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Supreme Court Nomination: A second wind for Judge Merrick Garland?




U.S. Supreme Court nominee Merrick Garland looks on during a photo opportunity before a private meeting with Sen. Al Franken (D-MN) in Franken's office on Capitol Hill, March 30, 2016 in Washington, DC.
U.S. Supreme Court nominee Merrick Garland looks on during a photo opportunity before a private meeting with Sen. Al Franken (D-MN) in Franken's office on Capitol Hill, March 30, 2016 in Washington, DC.
Drew Angerer/Getty Images

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“We can't wait any longer to restore our Supreme Court to full capacity. Tell Senate leaders: It's time for a vote.”

That’s the message sent out yesterday by Twitter handle @BarackObama, run by the grassroots group Organizing for Action.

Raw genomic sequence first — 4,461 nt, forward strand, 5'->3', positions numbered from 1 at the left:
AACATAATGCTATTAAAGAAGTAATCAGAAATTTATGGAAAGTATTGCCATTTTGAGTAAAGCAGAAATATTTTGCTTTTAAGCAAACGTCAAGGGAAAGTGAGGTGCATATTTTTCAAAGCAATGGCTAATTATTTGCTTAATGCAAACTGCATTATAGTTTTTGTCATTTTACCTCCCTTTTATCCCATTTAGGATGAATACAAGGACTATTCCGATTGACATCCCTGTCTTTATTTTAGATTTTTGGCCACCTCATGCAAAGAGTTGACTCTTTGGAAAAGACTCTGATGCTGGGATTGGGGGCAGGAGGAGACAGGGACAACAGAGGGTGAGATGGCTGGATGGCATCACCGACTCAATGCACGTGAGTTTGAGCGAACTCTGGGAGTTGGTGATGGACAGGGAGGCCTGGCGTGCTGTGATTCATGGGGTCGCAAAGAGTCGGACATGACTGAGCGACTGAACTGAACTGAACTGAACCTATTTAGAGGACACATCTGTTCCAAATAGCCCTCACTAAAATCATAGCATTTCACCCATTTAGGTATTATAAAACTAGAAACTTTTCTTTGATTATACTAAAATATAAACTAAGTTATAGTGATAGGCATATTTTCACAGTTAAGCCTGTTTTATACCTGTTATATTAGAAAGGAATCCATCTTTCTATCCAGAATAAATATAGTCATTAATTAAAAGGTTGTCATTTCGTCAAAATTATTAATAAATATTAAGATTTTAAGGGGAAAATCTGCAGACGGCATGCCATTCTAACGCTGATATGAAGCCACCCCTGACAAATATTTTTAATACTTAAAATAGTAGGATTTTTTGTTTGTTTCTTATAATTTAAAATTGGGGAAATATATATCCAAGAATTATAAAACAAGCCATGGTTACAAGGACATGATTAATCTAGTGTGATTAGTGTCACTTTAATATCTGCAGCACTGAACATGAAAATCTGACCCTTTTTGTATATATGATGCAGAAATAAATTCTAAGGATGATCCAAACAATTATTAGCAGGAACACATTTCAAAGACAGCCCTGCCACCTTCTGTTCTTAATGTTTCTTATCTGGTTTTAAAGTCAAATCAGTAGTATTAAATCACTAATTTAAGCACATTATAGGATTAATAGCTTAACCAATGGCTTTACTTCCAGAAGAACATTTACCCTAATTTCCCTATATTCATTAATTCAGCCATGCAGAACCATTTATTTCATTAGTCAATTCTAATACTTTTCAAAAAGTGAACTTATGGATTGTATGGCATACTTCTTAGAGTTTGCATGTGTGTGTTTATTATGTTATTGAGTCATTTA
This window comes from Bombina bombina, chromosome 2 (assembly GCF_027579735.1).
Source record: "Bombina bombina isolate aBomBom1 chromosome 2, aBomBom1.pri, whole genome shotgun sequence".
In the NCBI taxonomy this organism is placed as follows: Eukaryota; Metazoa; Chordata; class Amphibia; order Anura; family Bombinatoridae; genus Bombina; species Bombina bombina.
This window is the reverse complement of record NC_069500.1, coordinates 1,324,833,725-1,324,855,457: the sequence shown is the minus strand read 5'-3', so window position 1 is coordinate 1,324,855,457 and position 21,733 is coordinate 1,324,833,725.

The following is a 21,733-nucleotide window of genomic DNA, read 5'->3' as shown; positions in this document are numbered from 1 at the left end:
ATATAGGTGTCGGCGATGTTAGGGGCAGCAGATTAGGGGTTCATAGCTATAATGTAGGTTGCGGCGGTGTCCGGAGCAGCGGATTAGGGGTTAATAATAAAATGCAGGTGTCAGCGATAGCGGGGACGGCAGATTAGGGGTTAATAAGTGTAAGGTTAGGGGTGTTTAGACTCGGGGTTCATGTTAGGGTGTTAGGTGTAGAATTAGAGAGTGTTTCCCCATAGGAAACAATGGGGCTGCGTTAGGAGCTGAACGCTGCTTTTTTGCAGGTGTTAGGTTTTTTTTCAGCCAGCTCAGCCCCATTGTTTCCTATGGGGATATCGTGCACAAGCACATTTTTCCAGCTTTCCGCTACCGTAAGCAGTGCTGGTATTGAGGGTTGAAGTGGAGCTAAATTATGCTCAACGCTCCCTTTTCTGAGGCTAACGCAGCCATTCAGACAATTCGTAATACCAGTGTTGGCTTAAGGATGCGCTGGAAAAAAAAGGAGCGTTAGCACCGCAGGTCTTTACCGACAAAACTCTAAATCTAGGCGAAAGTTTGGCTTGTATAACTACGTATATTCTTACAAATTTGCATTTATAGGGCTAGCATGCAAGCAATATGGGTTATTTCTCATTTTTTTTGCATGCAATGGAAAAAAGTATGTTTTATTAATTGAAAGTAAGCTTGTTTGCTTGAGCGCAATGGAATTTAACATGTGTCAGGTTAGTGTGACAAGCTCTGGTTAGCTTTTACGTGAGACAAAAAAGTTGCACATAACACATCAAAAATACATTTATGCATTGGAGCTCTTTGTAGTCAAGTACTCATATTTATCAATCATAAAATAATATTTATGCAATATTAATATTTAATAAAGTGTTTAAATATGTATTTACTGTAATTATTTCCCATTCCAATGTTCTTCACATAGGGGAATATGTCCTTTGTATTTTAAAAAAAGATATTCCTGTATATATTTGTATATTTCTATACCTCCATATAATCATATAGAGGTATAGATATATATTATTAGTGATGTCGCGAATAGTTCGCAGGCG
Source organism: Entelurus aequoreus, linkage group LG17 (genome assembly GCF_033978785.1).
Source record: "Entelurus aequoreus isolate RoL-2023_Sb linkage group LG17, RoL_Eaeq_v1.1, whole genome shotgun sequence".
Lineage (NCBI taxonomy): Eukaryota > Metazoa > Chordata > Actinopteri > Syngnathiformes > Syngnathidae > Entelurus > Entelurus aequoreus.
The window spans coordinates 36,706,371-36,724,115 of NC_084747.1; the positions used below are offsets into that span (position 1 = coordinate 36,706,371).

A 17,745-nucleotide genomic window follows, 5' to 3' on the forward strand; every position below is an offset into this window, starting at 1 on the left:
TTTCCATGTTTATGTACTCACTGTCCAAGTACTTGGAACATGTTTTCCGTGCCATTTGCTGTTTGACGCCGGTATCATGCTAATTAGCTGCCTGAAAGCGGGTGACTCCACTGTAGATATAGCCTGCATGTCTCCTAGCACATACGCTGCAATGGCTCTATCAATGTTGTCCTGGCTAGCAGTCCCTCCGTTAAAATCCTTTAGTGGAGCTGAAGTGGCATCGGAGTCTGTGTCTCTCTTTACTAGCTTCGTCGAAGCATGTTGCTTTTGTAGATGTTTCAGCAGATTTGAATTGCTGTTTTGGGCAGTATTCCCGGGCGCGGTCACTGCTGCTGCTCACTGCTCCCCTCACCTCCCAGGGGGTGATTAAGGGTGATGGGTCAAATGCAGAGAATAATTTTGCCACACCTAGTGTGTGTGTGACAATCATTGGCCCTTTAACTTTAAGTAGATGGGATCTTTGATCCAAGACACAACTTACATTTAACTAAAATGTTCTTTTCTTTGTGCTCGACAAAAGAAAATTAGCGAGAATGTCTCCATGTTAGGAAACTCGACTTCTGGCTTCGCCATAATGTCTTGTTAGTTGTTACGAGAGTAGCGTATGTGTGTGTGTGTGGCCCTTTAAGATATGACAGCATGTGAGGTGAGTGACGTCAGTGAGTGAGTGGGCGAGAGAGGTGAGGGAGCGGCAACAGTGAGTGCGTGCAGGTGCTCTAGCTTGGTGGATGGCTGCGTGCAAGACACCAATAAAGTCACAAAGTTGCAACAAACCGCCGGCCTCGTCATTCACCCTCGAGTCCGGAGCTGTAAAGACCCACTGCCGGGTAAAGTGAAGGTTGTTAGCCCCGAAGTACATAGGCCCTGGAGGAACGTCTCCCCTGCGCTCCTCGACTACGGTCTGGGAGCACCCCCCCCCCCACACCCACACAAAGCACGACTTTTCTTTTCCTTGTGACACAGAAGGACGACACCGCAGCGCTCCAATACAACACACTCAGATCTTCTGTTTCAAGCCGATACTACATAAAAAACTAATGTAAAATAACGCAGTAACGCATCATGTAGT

Senate Republicans have been stonewalling a vote on the president’s current nominee, Judge Merrick Garland, since March. So far the GOP has been stalling the vote for the next 9th Justice until after the presidential election. Donald Trump has been very supportive of continuing to block Garland. But as the Republican presidential nominee‘s numbers continue to sink, there’s been renewed interest in voting on the moderate justice nominee now.

Republican Garland supporters think waiting to vote runs the risk of a more liberal Supreme Court candidate from the potential Clinton Administration.

Is the renewed interest in Garland an effort by some Republicans lawmakers to distance themselves from an increasingly unpopular Trump? Is Judge Garland the safest bet for Republicans to fill the empty Supreme Court seat?

Guests:

John Eastman, professor of law and founding director of the Center for Constitutional Jurisprudence at Chapman University

Lisa Camooso Miller, Republican strategist and partner at Reset Public Affairs, a public affairs firm based in D.C.; she tweets@camoosomiller